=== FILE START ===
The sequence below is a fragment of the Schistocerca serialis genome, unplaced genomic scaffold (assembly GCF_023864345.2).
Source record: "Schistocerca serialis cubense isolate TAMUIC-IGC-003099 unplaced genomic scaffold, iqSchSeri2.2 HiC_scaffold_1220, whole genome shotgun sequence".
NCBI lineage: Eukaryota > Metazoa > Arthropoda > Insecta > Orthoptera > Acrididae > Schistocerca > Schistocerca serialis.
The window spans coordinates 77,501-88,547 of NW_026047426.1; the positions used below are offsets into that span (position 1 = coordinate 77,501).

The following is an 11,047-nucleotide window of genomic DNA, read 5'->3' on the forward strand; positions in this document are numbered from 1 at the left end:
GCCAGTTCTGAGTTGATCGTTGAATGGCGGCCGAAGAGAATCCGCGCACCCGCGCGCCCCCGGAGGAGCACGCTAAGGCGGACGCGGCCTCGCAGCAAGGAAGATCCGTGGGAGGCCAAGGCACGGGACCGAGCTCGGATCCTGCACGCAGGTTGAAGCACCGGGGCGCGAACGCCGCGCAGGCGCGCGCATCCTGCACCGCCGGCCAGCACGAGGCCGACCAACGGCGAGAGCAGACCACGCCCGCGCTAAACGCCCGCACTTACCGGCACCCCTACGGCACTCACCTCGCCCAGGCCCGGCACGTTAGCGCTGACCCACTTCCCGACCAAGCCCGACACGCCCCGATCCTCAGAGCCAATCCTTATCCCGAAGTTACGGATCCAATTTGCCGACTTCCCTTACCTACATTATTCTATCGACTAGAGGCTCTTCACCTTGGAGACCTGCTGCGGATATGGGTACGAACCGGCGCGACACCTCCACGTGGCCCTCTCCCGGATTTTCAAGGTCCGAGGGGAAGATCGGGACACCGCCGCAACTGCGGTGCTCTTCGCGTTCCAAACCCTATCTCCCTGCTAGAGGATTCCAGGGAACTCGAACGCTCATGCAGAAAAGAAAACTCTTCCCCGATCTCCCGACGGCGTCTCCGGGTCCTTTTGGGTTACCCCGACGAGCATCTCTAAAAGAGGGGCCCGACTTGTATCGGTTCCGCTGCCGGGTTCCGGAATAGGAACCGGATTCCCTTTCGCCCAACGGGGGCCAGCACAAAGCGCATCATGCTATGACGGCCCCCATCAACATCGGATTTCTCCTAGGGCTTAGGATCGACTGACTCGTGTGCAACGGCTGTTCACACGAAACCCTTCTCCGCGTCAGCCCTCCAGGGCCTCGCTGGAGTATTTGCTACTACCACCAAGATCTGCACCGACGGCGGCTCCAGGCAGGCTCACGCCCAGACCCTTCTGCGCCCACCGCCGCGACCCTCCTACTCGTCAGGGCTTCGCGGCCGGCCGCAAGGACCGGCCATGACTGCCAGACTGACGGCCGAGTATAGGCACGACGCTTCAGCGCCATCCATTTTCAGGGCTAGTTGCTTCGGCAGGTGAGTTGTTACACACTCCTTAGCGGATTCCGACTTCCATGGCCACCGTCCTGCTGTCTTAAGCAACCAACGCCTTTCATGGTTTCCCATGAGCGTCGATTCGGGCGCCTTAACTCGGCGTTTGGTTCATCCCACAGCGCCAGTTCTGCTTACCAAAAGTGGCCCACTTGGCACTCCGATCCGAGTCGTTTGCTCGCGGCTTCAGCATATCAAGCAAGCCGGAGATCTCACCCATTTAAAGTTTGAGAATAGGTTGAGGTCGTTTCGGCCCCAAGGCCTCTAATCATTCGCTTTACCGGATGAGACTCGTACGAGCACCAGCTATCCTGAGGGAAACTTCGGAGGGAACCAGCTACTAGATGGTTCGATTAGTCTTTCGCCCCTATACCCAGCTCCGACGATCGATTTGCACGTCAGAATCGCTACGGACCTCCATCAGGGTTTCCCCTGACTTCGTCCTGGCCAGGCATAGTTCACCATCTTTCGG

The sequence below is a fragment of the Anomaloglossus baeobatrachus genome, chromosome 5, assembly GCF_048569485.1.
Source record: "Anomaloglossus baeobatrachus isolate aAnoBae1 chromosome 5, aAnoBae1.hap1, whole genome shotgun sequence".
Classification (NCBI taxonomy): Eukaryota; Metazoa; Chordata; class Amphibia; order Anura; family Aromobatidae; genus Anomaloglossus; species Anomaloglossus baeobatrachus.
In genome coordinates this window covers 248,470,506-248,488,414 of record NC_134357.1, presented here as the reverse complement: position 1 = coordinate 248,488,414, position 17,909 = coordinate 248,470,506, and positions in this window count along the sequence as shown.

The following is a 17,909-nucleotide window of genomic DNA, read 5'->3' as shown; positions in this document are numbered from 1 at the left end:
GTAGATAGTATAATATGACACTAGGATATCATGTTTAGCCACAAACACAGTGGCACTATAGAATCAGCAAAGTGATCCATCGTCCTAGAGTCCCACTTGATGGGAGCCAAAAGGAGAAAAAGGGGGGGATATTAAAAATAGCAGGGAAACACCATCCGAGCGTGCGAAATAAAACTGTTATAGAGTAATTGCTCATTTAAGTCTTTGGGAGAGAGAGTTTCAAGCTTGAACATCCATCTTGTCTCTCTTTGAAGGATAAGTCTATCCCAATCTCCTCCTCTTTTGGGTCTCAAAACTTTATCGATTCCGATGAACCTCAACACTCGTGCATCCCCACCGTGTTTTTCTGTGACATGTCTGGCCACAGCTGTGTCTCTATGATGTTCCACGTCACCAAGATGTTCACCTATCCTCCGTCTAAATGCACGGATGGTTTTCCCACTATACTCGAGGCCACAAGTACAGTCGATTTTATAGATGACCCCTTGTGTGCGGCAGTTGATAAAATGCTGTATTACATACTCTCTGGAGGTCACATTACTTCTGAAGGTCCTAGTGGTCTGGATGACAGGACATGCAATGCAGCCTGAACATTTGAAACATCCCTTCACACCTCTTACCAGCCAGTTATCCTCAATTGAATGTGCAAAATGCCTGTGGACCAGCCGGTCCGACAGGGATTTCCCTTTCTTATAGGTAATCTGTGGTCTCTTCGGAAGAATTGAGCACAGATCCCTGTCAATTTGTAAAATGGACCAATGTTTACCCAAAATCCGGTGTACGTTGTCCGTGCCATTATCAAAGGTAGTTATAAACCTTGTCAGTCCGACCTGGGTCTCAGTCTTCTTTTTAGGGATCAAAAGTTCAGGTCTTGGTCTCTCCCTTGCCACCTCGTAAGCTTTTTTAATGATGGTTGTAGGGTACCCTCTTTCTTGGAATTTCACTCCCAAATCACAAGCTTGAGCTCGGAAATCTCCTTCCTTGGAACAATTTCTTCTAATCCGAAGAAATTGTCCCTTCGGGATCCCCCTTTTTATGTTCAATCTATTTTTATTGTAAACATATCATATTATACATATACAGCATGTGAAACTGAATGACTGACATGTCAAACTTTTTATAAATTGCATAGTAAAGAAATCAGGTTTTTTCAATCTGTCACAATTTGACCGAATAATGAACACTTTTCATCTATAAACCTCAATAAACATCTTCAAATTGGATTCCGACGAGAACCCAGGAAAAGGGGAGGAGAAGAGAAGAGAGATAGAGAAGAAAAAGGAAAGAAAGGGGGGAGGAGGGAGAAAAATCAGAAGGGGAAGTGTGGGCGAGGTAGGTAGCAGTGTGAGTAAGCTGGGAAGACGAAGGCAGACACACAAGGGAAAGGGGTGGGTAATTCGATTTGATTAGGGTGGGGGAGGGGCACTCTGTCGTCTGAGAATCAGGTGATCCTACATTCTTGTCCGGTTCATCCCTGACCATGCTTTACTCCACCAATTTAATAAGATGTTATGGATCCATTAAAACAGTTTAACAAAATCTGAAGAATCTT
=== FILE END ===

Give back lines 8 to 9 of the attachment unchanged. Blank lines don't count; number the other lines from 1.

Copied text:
Source record: "Anomaloglossus baeobatrachus isolate aAnoBae1 chromosome 5, aAnoBae1.hap1, whole genome shotgun sequence".
Classification (NCBI taxonomy): Eukaryota; Metazoa; Chordata; class Amphibia; order Anura; family Aromobatidae; genus Anomaloglossus; species Anomaloglossus baeobatrachus.